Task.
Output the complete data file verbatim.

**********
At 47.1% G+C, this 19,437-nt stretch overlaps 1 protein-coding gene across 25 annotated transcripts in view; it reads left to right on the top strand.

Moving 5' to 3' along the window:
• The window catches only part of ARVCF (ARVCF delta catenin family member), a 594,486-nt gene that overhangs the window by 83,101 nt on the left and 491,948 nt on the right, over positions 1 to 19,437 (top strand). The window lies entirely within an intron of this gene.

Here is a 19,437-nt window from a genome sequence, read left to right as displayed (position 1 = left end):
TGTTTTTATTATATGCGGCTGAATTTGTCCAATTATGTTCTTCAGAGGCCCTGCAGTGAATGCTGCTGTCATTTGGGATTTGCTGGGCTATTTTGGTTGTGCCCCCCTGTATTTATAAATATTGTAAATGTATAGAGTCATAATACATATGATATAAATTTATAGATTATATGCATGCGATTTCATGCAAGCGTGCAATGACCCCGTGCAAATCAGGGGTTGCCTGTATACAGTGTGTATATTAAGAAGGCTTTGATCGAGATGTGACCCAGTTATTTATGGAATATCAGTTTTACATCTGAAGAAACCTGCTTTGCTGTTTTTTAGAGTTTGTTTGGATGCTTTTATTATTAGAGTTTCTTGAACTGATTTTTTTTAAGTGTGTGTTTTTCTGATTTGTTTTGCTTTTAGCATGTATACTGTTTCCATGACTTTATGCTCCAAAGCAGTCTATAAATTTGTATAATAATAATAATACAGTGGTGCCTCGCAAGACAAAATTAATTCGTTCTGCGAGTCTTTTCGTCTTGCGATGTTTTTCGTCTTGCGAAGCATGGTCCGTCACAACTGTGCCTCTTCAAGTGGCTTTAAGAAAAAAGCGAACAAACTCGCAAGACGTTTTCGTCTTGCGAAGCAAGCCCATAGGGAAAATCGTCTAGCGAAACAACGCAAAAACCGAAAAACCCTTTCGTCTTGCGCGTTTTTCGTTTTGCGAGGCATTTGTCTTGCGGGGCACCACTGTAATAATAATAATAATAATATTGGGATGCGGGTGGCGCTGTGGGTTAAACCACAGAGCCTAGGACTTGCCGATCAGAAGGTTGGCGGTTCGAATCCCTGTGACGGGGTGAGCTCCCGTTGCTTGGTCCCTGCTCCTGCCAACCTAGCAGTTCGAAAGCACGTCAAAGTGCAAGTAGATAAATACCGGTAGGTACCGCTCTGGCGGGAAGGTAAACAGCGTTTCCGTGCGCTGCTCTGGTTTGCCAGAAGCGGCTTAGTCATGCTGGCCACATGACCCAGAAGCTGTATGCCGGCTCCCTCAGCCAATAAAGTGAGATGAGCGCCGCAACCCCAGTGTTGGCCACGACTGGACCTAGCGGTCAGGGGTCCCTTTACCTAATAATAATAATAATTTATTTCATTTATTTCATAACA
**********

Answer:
At 47.1% G+C, this 19,437-nt stretch overlaps 1 protein-coding gene across 25 annotated transcripts in view; it reads left to right on the top strand.

Moving 5' to 3' along the window:
• The window catches only part of ARVCF (ARVCF delta catenin family member), a 594,486-nt gene that overhangs the window by 83,101 nt on the left and 491,948 nt on the right, over positions 1 to 19,437 (top strand). The window lies entirely within an intron of this gene.

Here is a 19,437-nt window from a genome sequence, read left to right as displayed (position 1 = left end):
TGTTTTTATTATATGCGGCTGAATTTGTCCAATTATGTTCTTCAGAGGCCCTGCAGTGAATGCTGCTGTCATTTGGGATTTGCTGGGCTATTTTGGTTGTGCCCCCCTGTATTTATAAATATTGTAAATGTATAGAGTCATAATACATATGATATAAATTTATAGATTATATGCATGCGATTTCATGCAAGCGTGCAATGACCCCGTGCAAATCAGGGGTTGCCTGTATACAGTGTGTATATTAAGAAGGCTTTGATCGAGATGTGACCCAGTTATTTATGGAATATCAGTTTTACATCTGAAGAAACCTGCTTTGCTGTTTTTTAGAGTTTGTTTGGATGCTTTTATTATTAGAGTTTCTTGAACTGATTTTTTTTAAGTGTGTGTTTTTCTGATTTGTTTTGCTTTTAGCATGTATACTGTTTCCATGACTTTATGCTCCAAAGCAGTCTATAAATTTGTATAATAATAATAATACAGTGGTGCCTCGCAAGACAAAATTAATTCGTTCTGCGAGTCTTTTCGTCTTGCGATGTTTTTCGTCTTGCGAAGCATGGTCCGTCACAACTGTGCCTCTTCAAGTGGCTTTAAGAAAAAAGCGAACAAACTCGCAAGACGTTTTCGTCTTGCGAAGCAAGCCCATAGGGAAAATCGTCTAGCGAAACAACGCAAAAACCGAAAAACCCTTTCGTCTTGCGCGTTTTTCGTTTTGCGAGGCATTTGTCTTGCGGGGCACCACTGTAATAATAATAATAATAATATTGGGATGCGGGTGGCGCTGTGGGTTAAACCACAGAGCCTAGGACTTGCCGATCAGAAGGTTGGCGGTTCGAATCCCTGTGACGGGGTGAGCTCCCGTTGCTTGGTCCCTGCTCCTGCCAACCTAGCAGTTCGAAAGCACGTCAAAGTGCAAGTAGATAAATACCGGTAGGTACCGCTCTGGCGGGAAGGTAAACAGCGTTTCCGTGCGCTGCTCTGGTTTGCCAGAAGCGGCTTAGTCATGCTGGCCACATGACCCAGAAGCTGTATGCCGGCTCCCTCAGCCAATAAAGTGAGATGAGCGCCGCAACCCCAGTGTTGGCCACGACTGGACCTAGCGGTCAGGGGTCCCTTTACCTAATAATAATAATAATTTATTTCATTTATTTCATAACA